"Obviously you can't take all of the leadership on yourself, put it all on your shoulders. We have a great group of players, surrounded by a great leadership group. We've had the same leadership group here for a couple of years. It took a hit with [Price] and Gallagher being injured for so long this season but I think if everyone individually this summer takes the right approach and thinks about what they have to do to be a better player next year, and help the team both on and off the ice, it's just going to make everyone's job that much easier. That's how we'll find success.

"It's good to know that in tough times, I have my teammates' support. That makes me want to be better for them, to be a better captain for them. You can do a good job of dictating the tempo of a game with a certain type of playing style but you still need all your players to play a certain way to win a game. Hockey isn't like basketball, where there's a player who can play the entire game, have the ball in his hands the entire game and completely dominate it. A quarterback in football is so important; he can completely change the outcome of a game.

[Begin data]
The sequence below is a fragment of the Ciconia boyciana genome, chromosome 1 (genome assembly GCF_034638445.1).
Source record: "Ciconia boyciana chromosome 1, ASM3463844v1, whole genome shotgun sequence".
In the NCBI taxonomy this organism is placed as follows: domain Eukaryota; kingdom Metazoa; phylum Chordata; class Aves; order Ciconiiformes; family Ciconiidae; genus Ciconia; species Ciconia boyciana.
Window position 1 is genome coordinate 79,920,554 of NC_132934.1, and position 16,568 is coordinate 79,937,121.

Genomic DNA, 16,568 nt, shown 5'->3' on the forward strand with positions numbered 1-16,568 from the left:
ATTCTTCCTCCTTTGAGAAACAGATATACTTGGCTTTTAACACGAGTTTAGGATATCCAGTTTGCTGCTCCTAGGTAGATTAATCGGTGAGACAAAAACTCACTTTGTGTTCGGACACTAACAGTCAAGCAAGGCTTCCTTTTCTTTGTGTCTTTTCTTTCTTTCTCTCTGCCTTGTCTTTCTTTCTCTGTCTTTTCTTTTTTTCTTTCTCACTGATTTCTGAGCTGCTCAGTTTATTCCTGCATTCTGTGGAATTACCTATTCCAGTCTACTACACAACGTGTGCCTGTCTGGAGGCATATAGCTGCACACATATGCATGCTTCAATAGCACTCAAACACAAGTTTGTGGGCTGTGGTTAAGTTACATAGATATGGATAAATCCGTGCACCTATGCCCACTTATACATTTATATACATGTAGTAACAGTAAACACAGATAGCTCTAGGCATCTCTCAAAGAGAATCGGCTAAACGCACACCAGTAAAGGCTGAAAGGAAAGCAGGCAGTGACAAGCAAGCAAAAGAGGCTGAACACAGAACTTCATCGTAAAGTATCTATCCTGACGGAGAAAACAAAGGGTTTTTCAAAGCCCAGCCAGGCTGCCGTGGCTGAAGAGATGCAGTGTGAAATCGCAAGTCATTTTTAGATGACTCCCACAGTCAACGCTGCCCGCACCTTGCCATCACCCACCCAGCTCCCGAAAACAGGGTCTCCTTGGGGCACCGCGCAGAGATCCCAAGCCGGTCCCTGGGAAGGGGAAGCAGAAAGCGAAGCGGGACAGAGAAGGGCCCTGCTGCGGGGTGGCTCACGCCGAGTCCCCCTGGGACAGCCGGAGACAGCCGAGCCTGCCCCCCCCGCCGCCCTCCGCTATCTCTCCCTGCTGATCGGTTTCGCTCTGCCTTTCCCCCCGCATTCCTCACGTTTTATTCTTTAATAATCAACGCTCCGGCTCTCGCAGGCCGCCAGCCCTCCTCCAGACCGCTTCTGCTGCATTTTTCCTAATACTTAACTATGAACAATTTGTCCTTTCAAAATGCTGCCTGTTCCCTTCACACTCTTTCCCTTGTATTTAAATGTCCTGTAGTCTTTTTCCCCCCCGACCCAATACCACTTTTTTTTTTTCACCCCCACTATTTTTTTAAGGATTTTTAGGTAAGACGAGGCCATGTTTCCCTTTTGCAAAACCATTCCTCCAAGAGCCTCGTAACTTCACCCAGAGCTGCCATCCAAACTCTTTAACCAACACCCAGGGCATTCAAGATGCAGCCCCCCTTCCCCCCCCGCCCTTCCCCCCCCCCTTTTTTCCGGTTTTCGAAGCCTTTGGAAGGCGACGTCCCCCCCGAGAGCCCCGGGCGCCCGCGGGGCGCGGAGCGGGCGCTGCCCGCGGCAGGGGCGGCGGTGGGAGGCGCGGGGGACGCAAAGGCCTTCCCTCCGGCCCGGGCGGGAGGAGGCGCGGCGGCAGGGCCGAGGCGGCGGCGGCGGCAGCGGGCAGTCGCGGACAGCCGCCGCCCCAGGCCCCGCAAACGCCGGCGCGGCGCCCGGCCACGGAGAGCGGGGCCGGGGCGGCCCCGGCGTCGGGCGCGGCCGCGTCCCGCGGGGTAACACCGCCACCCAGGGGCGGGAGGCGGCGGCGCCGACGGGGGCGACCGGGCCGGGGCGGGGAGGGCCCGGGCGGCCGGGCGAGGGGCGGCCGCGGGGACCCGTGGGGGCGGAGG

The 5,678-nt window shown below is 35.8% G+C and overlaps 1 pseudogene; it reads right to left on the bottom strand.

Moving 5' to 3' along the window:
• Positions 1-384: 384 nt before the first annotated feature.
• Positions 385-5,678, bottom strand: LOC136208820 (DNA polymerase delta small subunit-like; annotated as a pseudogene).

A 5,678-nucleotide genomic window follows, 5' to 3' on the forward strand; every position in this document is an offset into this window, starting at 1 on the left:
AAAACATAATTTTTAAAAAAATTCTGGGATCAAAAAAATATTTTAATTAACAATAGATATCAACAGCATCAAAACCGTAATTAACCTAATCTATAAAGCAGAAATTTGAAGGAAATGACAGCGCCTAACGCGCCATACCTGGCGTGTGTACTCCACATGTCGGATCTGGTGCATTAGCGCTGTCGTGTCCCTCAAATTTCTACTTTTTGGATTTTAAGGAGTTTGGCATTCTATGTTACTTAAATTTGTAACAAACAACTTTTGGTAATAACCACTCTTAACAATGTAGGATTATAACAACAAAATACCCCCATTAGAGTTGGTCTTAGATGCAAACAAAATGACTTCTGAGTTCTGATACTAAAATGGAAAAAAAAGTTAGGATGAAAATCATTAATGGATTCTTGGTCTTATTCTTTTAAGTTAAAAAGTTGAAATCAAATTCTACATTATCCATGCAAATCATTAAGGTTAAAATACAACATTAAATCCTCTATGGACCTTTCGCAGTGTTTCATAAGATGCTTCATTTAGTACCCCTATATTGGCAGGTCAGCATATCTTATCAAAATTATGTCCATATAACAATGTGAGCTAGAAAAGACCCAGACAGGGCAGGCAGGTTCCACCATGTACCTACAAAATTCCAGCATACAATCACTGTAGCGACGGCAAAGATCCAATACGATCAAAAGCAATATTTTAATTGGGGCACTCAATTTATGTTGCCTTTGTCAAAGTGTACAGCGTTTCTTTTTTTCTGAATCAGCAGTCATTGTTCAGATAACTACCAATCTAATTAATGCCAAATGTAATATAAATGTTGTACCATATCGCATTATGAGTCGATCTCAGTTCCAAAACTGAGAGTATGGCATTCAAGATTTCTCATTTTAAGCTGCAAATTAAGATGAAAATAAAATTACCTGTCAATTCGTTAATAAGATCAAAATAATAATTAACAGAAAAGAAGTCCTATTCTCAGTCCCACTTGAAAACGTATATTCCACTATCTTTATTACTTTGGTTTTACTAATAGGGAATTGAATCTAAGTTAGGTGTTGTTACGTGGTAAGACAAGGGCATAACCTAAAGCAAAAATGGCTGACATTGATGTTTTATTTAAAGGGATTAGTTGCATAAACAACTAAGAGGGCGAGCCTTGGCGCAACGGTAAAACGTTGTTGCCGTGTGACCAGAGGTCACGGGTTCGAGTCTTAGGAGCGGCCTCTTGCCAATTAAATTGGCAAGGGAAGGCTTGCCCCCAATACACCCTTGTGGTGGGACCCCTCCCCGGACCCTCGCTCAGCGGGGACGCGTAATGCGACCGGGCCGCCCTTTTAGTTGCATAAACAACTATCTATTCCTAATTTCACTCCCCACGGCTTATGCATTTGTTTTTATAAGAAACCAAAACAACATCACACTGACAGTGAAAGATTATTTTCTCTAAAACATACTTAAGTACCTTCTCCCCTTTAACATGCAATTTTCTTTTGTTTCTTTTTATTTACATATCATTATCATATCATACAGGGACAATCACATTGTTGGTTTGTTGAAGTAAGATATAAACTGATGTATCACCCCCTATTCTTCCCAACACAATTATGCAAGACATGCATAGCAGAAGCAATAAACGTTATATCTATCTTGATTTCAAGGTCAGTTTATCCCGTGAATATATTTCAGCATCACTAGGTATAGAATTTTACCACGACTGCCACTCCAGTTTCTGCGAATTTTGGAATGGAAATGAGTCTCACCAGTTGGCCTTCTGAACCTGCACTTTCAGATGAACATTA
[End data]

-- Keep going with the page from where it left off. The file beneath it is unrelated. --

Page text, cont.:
"In hockey, you need a unit of five to be in synch every time you're out there. A team sport like that makes being a captain a little more unique because you have to make sure everyone's pulling the same way."

How were your season-ending exit meetings with general manager Marc Bergevin and coach Michel Therrien?

"We're obviously all disappointed with the results this year. We all have to be held accountable, we understand that. It starts from the top and goes down through every single player on the team. What encourages me about this organization, the players, management and coaches, is that everybody feels responsible for the way things happened this year.

"That's a good sign. If you're able to look yourself in the mirror and tell yourself 'I have be better,' or be completely honest with yourself, those are very good traits to have, especially in a team sport. We were all humbled this year and through that experience it motivates you to come back stronger and better, no matter if you're a player, coach or management.